Some limits finally on Consent Decree teams from the DOJ. They can't run forever, collecting millions annually, and self-monitoring. BUT I also think this is Vanita Gupta trying to find a way to hold onto her failed model. Expected Chuck Wexler quote. https://t.co/M9UDlL73de
— Justine Barron (@jewstein3000) September 14, 2021
Another area of concern was that monitors might be incentivized to slow the reform process at these police departments under consent decrees – because the longer the process takes, the more money a monitor banks.
AG Garland told the police chiefs in attendance that he understands their grievances:
“It is also no secret that the monitorships associated with some of those settlements have led to frustrations and concerns within the law enforcement community. We hear you, and we take those concerns seriously.”
The Attorney General said that moving forward, “monitors must be incentivized to efficiently bring consent decrees to an end. Change takes time, but a consent decree cannot last forever.”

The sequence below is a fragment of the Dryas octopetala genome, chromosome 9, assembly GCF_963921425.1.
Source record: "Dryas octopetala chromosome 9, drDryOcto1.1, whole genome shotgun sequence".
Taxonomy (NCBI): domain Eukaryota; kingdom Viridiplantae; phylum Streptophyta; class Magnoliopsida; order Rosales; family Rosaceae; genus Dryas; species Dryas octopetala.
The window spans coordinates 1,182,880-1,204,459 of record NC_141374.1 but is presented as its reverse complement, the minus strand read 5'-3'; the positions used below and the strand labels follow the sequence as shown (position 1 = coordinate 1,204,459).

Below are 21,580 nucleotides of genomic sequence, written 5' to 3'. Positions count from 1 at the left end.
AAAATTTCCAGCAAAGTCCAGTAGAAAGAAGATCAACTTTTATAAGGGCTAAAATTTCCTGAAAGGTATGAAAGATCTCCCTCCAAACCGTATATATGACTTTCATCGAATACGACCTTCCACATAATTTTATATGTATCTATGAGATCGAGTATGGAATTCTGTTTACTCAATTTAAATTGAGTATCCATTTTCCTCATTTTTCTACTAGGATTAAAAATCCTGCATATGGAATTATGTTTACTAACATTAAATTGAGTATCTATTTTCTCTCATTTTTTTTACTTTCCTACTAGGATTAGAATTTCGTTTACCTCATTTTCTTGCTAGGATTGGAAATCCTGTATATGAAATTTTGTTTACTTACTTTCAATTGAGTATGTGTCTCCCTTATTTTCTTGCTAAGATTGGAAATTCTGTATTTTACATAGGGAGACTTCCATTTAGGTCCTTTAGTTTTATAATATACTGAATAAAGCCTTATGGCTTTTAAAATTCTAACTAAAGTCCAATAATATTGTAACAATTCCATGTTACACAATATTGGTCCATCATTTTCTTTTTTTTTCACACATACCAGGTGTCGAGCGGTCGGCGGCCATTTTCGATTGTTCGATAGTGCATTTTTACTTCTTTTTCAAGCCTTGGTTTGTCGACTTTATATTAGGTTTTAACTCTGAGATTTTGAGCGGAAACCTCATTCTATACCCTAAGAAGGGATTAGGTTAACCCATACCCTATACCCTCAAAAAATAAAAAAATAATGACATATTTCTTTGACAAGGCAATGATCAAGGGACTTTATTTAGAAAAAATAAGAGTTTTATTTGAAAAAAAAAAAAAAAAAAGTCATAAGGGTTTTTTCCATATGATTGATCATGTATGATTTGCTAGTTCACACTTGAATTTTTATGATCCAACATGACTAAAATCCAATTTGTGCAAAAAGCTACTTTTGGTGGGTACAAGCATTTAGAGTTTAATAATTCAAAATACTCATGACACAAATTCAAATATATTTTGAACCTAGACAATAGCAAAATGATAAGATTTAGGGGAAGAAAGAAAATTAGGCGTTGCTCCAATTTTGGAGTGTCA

According to the release from the Justice Department, the new rules going into effect were crafted to ensure that the following “five principles” will be adhered to by court-appointed monitors:
- Monitorships should be designed to minimize cost to jurisdictions and avoid any appearance of a conflict of interest.
- Monitors must be accountable to the court, the parties and the public.
- Monitors should assess compliance consistently across jurisdictions.
- Sustained, meaningful engagement with the community is critical to the success of the monitorship.
- Monitoring must be structured to efficiently move jurisdictions into compliance.
A breakdown of the steps the Justice Department will take to ensure the aforementioned principles are adhered to are as follows:
- Budget Caps: Future consent decrees will include an annual cap on monitors’ fees to increase transparency and help contain costs.
- No Double Dipping: To dispel any perception that monitoring is a cottage industry, lead monitors in future consent decrees will no longer be able to serve on more than one monitoring team at a time.